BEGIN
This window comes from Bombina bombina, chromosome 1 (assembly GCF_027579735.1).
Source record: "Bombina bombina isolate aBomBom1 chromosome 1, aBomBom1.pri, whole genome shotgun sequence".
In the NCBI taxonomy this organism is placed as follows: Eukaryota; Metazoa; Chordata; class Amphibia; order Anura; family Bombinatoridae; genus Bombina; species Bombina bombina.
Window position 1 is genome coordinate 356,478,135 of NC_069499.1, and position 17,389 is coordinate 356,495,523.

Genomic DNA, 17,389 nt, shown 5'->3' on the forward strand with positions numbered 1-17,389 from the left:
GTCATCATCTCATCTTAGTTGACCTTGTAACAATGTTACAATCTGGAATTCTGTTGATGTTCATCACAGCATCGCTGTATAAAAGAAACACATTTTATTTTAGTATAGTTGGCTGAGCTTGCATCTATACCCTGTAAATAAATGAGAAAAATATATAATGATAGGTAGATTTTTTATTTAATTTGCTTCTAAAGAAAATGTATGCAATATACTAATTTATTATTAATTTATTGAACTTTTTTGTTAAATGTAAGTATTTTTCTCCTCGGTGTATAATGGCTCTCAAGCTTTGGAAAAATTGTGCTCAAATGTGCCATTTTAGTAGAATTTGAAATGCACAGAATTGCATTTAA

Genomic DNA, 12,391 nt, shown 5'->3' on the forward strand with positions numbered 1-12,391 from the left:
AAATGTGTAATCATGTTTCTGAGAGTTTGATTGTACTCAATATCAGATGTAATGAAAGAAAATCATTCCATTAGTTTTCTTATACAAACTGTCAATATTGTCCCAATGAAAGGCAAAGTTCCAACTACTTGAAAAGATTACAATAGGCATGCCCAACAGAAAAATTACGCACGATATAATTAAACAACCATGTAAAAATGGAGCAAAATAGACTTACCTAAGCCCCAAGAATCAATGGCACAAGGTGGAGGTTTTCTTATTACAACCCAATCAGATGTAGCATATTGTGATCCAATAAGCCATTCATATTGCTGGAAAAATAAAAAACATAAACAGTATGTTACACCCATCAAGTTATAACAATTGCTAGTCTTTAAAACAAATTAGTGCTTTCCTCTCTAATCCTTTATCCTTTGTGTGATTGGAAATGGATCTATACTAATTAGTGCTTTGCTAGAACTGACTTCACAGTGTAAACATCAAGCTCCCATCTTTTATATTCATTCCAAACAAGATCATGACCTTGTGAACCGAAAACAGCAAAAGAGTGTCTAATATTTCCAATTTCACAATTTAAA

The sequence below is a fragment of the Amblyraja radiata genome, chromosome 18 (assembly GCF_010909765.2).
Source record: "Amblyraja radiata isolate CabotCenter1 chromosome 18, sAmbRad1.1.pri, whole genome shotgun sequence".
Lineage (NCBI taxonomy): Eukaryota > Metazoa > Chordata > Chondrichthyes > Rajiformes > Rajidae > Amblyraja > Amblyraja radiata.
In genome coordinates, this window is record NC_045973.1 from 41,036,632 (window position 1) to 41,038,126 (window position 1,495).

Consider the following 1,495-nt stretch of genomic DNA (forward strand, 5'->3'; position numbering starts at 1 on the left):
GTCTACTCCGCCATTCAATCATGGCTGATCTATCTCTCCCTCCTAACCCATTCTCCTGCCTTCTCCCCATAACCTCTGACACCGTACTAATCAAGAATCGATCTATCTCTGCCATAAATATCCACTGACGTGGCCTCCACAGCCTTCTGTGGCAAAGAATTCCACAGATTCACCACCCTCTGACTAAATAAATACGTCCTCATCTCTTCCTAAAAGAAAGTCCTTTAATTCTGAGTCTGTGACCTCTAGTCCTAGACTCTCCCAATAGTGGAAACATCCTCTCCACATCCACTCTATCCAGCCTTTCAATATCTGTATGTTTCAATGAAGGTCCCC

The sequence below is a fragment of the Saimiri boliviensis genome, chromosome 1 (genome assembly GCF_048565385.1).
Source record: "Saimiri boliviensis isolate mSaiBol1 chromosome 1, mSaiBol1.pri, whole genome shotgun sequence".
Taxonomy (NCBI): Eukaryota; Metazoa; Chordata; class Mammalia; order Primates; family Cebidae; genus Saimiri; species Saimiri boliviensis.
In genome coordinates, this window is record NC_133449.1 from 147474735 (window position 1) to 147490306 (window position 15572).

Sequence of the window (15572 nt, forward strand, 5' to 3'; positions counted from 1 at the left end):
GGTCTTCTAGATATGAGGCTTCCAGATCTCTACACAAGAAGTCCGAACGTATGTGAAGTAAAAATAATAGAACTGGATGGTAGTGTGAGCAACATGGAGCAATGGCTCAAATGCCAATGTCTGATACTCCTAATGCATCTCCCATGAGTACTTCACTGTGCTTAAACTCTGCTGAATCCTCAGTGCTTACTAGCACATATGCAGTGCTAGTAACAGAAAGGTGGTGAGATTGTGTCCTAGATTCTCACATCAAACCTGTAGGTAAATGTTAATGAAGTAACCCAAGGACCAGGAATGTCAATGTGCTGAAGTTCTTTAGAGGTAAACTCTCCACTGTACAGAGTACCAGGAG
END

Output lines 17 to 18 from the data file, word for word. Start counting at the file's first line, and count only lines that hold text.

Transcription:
Taxonomy (NCBI): Eukaryota; Metazoa; Chordata; class Mammalia; order Primates; family Cebidae; genus Saimiri; species Saimiri boliviensis.
In genome coordinates, this window is record NC_133449.1 from 147474735 (window position 1) to 147490306 (window position 15572).